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April 18, 2014 | NPR · The agreement calls on all parties to refrain from violence, requires that illegally-armed groups disarm and that control of government buildings be returned to Ukrainian authorities.
 
April 18, 2014 | NPR · President Obama said enrollment under the Affordable Care Act reached 8 million after the deadline was extended by 2 weeks. The figure represents a turnaround from the disastrous debut of the website.
 
April 18, 2014 | NPR · Morning Edition spent a lot of time recently reporting from the U.S.-Mexico border. President Obama has deported 2 million people from the U.S. But many say that number is misleading.
 

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April 18, 2014 | NPR · It looks as though the "comment period" for the controversial Keystone XL pipeline project will be extended, delaying a decision past the November elections.
 
April 18, 2014 | NPR · Regular political commentators, E.J. Dionne of The Washington Post and David Brooks of The New York Times, discuss the breakthrough Ukraine deal and the new health care enrollment numbers.
 
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April 18, 2014 | NPR · Ivan Soltesz studies epilepsy in mice, but says children with chronic seizures are his inspiration. He's closing in on a way to quell the seizures with light — and without drugs' side effects.
 

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April 12, 2014 | NPR · As pro-Russia demonstrators continue their tense standoff in Eastern Ukraine, police are conspicuously absent from city streets.
 

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April 13, 2014 | NPR · As the anniversary of last year's marathon bombing approaches, NPR's Rachel Martin speaks with correspondent Carrie Johnson about the investigation and legal wrangling yet to come.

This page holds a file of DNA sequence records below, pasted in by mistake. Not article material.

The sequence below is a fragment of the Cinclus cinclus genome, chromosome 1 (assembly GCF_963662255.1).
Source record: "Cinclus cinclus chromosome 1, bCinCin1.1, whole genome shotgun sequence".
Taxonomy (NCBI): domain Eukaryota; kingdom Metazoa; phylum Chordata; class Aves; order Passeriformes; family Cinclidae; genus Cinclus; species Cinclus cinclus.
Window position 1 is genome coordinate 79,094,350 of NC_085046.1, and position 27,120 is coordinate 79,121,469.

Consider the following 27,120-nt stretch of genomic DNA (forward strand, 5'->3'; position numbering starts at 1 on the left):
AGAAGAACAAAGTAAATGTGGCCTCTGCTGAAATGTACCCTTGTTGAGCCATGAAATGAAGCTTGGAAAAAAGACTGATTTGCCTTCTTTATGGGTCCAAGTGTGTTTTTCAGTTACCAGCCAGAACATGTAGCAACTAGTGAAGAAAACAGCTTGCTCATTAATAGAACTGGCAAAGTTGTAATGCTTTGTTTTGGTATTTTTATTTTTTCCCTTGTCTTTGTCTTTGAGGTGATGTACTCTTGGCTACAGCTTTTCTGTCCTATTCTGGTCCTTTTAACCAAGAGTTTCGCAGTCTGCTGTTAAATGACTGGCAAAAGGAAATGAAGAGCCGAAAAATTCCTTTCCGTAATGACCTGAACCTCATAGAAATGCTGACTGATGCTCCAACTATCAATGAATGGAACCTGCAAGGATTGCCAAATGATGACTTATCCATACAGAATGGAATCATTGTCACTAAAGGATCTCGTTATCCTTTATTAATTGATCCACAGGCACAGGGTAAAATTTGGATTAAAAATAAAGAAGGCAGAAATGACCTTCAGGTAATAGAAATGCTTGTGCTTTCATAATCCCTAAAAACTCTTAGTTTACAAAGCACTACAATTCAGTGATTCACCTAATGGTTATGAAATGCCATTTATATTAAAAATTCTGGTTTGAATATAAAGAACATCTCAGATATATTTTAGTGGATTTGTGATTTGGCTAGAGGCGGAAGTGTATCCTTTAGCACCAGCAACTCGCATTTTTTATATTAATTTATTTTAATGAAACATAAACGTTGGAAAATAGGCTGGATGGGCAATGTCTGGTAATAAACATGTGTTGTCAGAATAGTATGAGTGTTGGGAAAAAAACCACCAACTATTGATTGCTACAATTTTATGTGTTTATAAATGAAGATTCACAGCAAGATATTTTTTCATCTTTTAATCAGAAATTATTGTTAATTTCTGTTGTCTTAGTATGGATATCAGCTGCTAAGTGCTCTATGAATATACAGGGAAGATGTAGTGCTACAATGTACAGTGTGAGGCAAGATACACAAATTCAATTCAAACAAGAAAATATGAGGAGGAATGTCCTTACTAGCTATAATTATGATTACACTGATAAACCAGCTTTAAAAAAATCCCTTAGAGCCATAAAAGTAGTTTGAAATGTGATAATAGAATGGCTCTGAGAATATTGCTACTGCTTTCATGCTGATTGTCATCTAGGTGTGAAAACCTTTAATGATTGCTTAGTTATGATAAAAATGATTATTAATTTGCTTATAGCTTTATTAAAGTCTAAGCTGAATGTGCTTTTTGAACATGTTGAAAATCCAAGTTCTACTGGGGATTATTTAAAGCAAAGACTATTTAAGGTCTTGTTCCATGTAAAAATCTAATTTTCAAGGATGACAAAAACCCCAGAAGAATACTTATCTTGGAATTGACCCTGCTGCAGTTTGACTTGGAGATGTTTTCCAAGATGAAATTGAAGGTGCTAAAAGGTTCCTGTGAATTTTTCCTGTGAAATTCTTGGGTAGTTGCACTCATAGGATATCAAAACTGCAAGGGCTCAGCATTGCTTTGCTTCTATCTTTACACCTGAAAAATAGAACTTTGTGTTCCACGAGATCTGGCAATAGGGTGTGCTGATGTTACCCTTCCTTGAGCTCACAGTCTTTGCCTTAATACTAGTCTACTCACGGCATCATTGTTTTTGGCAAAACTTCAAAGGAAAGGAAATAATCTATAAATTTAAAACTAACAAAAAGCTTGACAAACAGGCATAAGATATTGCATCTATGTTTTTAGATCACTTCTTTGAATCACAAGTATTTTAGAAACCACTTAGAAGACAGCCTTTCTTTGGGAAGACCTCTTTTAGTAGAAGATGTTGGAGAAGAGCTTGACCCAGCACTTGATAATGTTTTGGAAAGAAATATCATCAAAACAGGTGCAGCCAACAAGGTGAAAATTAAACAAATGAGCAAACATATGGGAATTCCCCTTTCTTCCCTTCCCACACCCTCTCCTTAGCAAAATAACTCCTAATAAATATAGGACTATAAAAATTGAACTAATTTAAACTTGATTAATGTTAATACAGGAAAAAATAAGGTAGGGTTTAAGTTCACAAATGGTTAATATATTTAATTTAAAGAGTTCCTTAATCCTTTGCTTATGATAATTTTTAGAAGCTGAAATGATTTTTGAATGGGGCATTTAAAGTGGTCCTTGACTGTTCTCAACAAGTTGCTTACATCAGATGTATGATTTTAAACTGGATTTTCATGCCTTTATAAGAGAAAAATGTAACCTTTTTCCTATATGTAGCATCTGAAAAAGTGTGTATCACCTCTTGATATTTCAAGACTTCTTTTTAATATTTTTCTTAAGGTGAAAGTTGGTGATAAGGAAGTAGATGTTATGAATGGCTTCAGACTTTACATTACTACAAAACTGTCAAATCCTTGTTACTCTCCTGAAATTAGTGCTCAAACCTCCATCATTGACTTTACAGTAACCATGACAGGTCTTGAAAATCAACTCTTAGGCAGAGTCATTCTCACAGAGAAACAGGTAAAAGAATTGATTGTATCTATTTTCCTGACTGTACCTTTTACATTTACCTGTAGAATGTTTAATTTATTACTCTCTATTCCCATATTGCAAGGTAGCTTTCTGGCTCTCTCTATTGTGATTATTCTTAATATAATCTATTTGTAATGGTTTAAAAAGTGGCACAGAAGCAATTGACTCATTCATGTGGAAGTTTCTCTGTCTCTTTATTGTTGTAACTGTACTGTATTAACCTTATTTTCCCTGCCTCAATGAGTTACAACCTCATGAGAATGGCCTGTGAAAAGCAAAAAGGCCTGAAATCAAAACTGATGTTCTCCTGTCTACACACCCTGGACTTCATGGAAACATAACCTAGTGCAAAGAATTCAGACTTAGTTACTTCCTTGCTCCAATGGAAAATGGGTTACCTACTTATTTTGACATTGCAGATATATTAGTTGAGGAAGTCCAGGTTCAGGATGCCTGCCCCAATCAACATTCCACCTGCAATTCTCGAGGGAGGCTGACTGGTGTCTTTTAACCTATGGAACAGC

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obesity

Apr 3, 2014 — People who are exposed to light earlier in the day are slimmer, a study finds. That doesn't mean morning sunshine helps people lose weight. But it matches other evidence on light and health.
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Mar 31, 2014 — People with diabetes who had gastric bypass surgery had much better control of blood sugar three years later. But most still hadn't met the goal of returning to normal sugar levels, a study finds.
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Mar 28, 2014 — In the 1970s, the U.S. Dietary Goals advised Americans to cut back on fat and eat more carbs to lower the risk of heart disease. But some experts say this high-carb, low-fat diet helped fuel obesity.
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Feb 10, 2014 — Residents of a Philadelphia neighborhood that lacked a grocer got a new market brimming with fresh fruit and veggies — but that didn't change what they ate, a survey shows. Additional interventions — such as cooking classes and nutrition education — may be needed.
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Jan 20, 2014 — Going to the gym can be intimidating, especially for people who are obese and worry that people will judge them by their appearance. But more companies are catering to plus-sized exercisers with fitness centers that are just for them.
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Jan 15, 2014 — Researchers ranked countries in terms of how easy it is to get a balanced, nutritious diet. The U.S. didn't even make the top 20, even though it has the greatest abundance of cheap food in the world. Western Europe nearly swept the top 10. Guess which country was No. 1?
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Jan 9, 2014 — In the past few years, major food manufacturers have introduced more healthful versions of their products, such as low-fat ice cream and "light" soups. These efforts have slashed 6.4 trillion calories from packaged foods sold in 2012, a study finds. But does that calorie drop help shrink Americans' growing waistlines?
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Dec 3, 2013 — The proposition that some extra weight may not be a health worry has sparked a heated medical debate. Some studies have found that a little extra fat might have benefits. A new analysis suggests that for almost all people excess weight increases the risk of death and disease.
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Nov 20, 2013 — Around the world, children are slowing down. Researchers have found that kids don't run as fast as they did in the 1970s. The finding suggests a potential uptick in future heart problems because running speed is a proxy for aerobic fitness and a measure of overall cardiovascular health.
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Nov 4, 2013 — Three years after bariatic surgery, most people experienced health improvements. Yet some people benefited much more than others. Figuring out those differences would help doctors and patients understand who should have surgery and who should avoid it.
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